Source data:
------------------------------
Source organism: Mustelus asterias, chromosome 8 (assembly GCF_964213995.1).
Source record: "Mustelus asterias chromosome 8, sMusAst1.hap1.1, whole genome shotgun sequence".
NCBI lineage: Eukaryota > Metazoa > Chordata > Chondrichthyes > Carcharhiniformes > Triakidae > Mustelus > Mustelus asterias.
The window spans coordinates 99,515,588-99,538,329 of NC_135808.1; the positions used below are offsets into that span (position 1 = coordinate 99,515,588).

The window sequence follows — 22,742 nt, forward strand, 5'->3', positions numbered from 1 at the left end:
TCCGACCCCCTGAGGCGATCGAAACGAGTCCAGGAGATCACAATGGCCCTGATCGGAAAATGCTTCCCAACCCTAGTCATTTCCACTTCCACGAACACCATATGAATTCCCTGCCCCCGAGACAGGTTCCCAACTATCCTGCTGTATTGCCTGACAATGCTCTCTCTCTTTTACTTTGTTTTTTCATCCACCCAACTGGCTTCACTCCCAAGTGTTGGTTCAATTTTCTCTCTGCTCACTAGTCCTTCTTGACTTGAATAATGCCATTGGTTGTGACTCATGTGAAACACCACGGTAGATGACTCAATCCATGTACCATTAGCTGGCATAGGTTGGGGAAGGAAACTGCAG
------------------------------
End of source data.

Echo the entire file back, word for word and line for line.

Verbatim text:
Source organism: Mustelus asterias, chromosome 8 (assembly GCF_964213995.1).
Source record: "Mustelus asterias chromosome 8, sMusAst1.hap1.1, whole genome shotgun sequence".
NCBI lineage: Eukaryota > Metazoa > Chordata > Chondrichthyes > Carcharhiniformes > Triakidae > Mustelus > Mustelus asterias.
The window spans coordinates 99,515,588-99,538,329 of NC_135808.1; the positions used below are offsets into that span (position 1 = coordinate 99,515,588).

The window sequence follows — 22,742 nt, forward strand, 5'->3', positions numbered from 1 at the left end:
TCCGACCCCCTGAGGCGATCGAAACGAGTCCAGGAGATCACAATGGCCCTGATCGGAAAATGCTTCCCAACCCTAGTCATTTCCACTTCCACGAACACCATATGAATTCCCTGCCCCCGAGACAGGTTCCCAACTATCCTGCTGTATTGCCTGACAATGCTCTCTCTCTTTTACTTTGTTTTTTCATCCACCCAACTGGCTTCACTCCCAAGTGTTGGTTCAATTTTCTCTCTGCTCACTAGTCCTTCTTGACTTGAATAATGCCATTGGTTGTGACTCATGTGAAACACCACGGTAGATGACTCAATCCATGTACCATTAGCTGGCATAGGTTGGGGAAGGAAACTGCAG